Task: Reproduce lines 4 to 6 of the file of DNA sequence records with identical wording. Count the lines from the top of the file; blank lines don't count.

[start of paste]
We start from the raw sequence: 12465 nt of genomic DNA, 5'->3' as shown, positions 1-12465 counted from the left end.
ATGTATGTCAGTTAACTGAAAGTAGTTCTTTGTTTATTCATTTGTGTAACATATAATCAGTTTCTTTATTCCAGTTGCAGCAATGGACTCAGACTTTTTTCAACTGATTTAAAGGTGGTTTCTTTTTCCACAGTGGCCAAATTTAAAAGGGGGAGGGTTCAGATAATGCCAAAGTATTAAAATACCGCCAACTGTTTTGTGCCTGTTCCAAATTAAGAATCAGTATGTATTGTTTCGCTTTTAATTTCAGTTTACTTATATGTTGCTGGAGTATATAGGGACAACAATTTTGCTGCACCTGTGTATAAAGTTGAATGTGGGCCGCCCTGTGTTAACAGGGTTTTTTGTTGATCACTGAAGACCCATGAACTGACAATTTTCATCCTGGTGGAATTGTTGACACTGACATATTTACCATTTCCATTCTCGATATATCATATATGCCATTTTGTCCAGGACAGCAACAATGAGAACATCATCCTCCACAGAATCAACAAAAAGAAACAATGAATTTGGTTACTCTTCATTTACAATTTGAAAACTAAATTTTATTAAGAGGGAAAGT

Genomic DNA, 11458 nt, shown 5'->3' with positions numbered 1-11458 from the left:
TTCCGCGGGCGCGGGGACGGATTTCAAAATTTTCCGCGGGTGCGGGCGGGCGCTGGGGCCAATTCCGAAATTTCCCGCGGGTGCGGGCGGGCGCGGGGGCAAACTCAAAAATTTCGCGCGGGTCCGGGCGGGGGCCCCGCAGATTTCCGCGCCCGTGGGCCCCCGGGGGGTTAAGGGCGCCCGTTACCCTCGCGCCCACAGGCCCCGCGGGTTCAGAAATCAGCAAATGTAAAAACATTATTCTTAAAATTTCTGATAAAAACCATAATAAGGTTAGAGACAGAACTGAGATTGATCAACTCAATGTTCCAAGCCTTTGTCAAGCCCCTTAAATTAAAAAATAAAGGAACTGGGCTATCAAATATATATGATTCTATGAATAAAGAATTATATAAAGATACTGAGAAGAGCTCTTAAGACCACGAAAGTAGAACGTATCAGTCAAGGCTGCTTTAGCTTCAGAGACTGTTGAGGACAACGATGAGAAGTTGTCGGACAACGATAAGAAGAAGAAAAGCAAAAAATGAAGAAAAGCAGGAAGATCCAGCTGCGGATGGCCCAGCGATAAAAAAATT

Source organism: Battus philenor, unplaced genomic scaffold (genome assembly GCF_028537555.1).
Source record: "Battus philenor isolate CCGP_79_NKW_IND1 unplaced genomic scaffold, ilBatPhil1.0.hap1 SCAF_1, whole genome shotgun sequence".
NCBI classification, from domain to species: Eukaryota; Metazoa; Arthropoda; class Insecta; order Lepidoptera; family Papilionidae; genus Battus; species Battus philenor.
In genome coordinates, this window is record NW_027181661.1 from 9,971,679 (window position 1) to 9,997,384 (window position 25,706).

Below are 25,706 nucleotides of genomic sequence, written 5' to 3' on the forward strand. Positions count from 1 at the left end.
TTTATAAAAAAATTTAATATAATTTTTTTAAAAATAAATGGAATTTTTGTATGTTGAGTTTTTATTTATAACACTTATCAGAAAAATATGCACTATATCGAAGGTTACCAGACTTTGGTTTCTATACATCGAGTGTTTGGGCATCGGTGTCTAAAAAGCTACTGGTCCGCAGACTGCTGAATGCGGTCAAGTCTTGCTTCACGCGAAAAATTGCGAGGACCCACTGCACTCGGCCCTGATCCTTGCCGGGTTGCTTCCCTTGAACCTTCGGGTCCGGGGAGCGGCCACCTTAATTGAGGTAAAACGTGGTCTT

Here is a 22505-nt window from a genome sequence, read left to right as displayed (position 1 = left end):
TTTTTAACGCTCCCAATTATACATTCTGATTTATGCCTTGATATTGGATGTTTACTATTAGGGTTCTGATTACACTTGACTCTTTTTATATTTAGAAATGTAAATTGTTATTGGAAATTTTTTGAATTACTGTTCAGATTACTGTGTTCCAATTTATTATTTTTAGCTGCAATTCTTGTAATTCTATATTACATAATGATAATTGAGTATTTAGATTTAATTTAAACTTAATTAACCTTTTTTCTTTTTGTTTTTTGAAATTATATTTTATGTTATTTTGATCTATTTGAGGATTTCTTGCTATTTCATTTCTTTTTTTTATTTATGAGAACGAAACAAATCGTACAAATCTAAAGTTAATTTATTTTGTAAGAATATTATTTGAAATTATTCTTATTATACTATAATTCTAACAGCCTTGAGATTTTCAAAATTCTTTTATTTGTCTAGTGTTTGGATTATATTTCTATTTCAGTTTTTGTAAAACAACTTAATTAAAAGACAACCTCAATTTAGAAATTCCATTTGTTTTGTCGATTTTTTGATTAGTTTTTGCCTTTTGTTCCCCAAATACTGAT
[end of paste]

TTCCGCGGGCGCGGGGACGGATTTCAAAATTTTCCGCGGGTGCGGGCGGGCGCTGGGGCCAATTCCGAAATTTCCCGCGGGTGCGGGCGGGCGCGGGGGCAAACTCAAAAATTTCGCGCGGGTCCGGGCGGGGGCCCCGCAGATTTCCGCGCCCGTGGGCCCCCGGGGGGTTAAGGGCGCCCGTTACCCTCGCGCCCACAGGCCCCGCGGGTTCAGAAATCAGCAAATGTAAAAACATTATTCTTAAAATTTCTGATAAAAACCATAATAAGGTTAGAGACAGAACTGAGATTGATCAACTCAATGTTCCAAGCCTTTGTCAAGCCCCTTAAATTAAAAAATAAAGGAACTGGGCTATCAAATATATATGATTCTATGAATAAAGAATTATATAAAGATACTGAGAAGAGCTCTTAAGACCACGAAAGTAGAACGTATCAGTCAAGGCTGCTTTAGCTTCAGAGACTGTTGAGGACAACGATGAGAAGTTGTCGGACAACGATAAGAAGAAGAAAAGCAAAAAATGAAGAAAAGCAGGAAGATCCAGCTGCGGATGGCCCAGCGATAAAAAAATT

Source organism: Battus philenor, unplaced genomic scaffold (genome assembly GCF_028537555.1).
Source record: "Battus philenor isolate CCGP_79_NKW_IND1 unplaced genomic scaffold, ilBatPhil1.0.hap1 SCAF_1, whole genome shotgun sequence".